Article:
FLORA — From the ground, crop dusters seem like a daring breed — swashbuckling barnstormers perhaps. Flying a matter of inches from the ground, just clearing utility wires, it’s easy to imagine them wild-eyed mavericks who cliff-dive in their spare time.
Well, meet the Holcombs. Easy-going and modest with feet planted firmly on the ground, Rudy, Brad and Carl of Holcomb Aerial Services have more than 50 years of ag aviation experience between them. For them, crop dusting is serious business, but it’s far from a dangerous, thrill-a-second career.
“You do what has to be done to get the job done. But if you go out there and take chances just to be cute, you’re going to get in trouble,” Brad said.
“I feel a whole lot safer flying than I do driving in Jackson. That scares me,” he said with a laugh.
Holcomb Aerial Services was founded by Rudy, father of Brad and Carl, with a partner in 1972. Rudy said he got into ag aviation out of necessity.
“I was farming and saw a need,” Rudy said. “It just was kind of a natural process to get into crop dusting, a combination that worked well. I was just filling a void.”
Both sons’ childhood memories are of hanging out at the hangar. Thus, in 1984, Brad joined his father, who shortly thereafter bought out his partner and became sole proprietor. Carl would join in 1992. Both learned their trade by flying solo, following barrels placed on the ground as guides, with Rudy watching from the ground and giving instructions after they landed.
Today, the Holcombs fly and maintain five aircraft and a helicopter, and, in addition to the main complex on Mississippi 22 west of Flora, also operate a facility at Redwood near Vicksburg. The company dispenses pesticides, herbicides and fertilizers in about a 10-mile radius around each facility. Each plane can hold up to 600 gallons of spray or 4,000 pounds of fertilizer.
Over its history the company has seem a tremendous amount of change. Improvements to the aircraft, particularly in aerodynamics, have made crop dusting much more effective and efficient than when Rudy first taxied out on the runway. Perhaps the biggest aid has been GPS technology, giving pilots a more concise and easy way to see where they have sprayed to save overlap and/or under-spraying.
GPS, along with air conditioned cockpits, has also contributed positively to an issue that is near the Holcombs’ heart — safety.
“Mental and physical fatigue are what gets you in trouble,” Brad said. “GPS and air conditioning takes a lot of the strain out of crop dusting. There’s probably not been a bigger breakthrough in ag aviation than GPS.”
The Holcombs not only want themselves to feel safe, they also want to make the general public feel safe about what they do. Carl recently returned from Washington D.C. where he was one of only 14 ag pilots chosen nationwide for a leadership conference. The aim is to create ambassadors for the industry.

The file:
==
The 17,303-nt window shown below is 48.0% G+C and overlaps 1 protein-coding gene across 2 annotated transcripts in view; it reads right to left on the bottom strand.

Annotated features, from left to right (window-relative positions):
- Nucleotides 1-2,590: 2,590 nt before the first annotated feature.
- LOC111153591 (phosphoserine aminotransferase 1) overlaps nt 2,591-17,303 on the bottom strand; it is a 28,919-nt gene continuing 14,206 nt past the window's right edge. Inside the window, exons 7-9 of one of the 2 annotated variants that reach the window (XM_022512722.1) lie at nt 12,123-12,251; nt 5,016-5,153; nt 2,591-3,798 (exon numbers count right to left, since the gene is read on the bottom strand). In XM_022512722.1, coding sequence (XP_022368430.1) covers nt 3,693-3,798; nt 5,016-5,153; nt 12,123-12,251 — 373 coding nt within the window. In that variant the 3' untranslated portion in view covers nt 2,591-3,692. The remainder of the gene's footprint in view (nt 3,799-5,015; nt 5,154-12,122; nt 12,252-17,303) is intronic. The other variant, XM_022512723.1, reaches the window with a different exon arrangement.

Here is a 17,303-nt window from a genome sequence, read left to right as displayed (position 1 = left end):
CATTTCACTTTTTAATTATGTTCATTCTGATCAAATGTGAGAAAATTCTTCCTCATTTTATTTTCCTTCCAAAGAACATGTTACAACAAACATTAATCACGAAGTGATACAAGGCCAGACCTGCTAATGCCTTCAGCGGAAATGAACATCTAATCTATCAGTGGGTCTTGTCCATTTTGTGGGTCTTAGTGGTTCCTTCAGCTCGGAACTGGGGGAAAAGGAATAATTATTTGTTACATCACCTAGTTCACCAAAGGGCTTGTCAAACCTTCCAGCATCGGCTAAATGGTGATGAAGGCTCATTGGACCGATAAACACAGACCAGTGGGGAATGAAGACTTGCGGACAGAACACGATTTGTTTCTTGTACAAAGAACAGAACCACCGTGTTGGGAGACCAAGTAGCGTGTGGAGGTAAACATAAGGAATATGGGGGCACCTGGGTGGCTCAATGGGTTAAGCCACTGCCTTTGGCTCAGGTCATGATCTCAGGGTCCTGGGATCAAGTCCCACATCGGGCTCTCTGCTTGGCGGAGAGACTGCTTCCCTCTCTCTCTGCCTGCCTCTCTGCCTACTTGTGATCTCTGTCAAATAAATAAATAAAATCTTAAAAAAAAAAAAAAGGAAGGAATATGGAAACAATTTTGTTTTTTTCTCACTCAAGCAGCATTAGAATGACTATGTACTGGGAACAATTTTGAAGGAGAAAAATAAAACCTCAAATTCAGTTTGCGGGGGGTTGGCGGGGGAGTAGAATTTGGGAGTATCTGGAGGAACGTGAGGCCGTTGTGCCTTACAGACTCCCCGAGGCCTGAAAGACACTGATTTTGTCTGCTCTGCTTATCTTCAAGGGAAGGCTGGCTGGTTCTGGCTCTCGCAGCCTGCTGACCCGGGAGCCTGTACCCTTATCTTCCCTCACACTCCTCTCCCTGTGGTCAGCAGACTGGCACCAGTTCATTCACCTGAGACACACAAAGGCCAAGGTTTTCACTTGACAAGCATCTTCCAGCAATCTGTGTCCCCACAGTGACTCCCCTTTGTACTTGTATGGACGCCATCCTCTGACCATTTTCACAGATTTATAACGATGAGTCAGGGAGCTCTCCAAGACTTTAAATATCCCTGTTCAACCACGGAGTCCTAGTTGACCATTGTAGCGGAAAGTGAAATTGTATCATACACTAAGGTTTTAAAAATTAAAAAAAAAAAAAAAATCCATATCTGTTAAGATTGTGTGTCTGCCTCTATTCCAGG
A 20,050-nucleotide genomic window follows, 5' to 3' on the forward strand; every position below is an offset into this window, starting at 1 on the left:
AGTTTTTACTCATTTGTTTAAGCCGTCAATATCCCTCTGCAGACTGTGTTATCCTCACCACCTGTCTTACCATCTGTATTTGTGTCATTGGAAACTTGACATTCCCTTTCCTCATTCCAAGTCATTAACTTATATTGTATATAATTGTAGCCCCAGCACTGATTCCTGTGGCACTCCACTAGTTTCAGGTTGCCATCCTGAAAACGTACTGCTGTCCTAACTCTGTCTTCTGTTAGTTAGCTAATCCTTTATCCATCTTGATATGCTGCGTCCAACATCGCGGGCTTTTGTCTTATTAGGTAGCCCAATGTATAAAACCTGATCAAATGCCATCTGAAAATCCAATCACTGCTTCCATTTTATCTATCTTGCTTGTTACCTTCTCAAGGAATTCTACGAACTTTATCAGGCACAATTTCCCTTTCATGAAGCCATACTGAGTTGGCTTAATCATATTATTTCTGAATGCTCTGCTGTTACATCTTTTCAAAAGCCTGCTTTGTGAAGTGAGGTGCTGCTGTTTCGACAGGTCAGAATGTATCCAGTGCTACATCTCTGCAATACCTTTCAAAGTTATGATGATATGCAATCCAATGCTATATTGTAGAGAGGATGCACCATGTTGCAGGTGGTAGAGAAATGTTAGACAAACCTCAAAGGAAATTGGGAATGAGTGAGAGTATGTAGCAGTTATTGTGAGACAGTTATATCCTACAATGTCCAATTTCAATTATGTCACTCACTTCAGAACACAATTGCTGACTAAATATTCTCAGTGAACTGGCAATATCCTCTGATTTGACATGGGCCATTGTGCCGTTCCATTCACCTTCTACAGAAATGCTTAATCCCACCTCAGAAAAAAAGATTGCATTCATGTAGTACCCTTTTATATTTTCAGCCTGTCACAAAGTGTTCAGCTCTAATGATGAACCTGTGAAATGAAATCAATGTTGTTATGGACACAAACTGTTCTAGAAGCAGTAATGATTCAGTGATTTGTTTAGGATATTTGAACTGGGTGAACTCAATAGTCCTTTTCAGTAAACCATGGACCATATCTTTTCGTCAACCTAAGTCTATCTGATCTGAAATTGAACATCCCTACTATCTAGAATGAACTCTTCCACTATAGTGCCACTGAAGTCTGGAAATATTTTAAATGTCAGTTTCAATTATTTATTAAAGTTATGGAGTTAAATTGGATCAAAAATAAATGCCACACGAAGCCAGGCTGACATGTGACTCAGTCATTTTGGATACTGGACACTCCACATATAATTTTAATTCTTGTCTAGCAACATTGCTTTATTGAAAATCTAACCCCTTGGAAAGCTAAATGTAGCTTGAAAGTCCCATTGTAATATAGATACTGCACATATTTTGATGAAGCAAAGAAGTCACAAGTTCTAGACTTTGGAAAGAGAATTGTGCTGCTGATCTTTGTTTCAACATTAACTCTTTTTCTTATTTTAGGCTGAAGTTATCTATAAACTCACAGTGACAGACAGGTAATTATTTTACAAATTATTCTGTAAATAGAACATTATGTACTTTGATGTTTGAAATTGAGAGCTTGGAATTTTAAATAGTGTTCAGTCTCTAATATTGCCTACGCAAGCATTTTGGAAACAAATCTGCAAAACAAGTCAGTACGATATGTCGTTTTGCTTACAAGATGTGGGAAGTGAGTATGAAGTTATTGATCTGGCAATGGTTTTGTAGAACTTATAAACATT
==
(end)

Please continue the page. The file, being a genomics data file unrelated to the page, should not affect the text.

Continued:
“The idea is to keep people from saying every time they see a plane spraying a field, ‘Oh my gosh, what they’re spraying will kill us’,” Brad said. “A lot of people don’t know that for some of the chemicals we use, the ratio is 10 ounces per acre — that’s all. We’re spraying very small quantities, and we’re very careful.”
The Holcombs were also quick to point out that they go through a bi-annual flight examination, and are required to hold an applicator’s license. And Mississippi is one of the only states in the U.S. that has a regulatory agriculture aviation board that requires annual re-certification.
One change that has not been welcome is the plight of agriculture. Farms are being sold and potential customers lost.
“I just never thought I would see agriculture disappear like it has,” Rudy said.
Fortunately, the Holcombs have found other sources of revenue. One is the boll weevil eradication program. When the program was launched in Mississippi several years ago, Holcomb Aerial bid on four contracts thinking it wouldn’t land any. Instead, the company won all four.
The other is forestry. Whereas the Holcombs used to spend all their time spraying row crops, they now have found a healthy living servicing pine tree farmers. All said forestry applications have been a huge shot in the arm for the company, and have saved it from a huge threat.
As in all ag-related business, predicting the future is hard if not impossible. But through depressed ag prices and soaring fuel costs, the Holcombs keep smiling and remain even-keeled. On the day of this interview, windy conditions weren’t allowing the Holcombs to work.
Leaning back in his chair, Rudy said with a smile, “Oh well, that’s just part of the business.”
Contact MBJ staff writer Wally Northway at firstname.lastname@example.org or (601) 364-1016.
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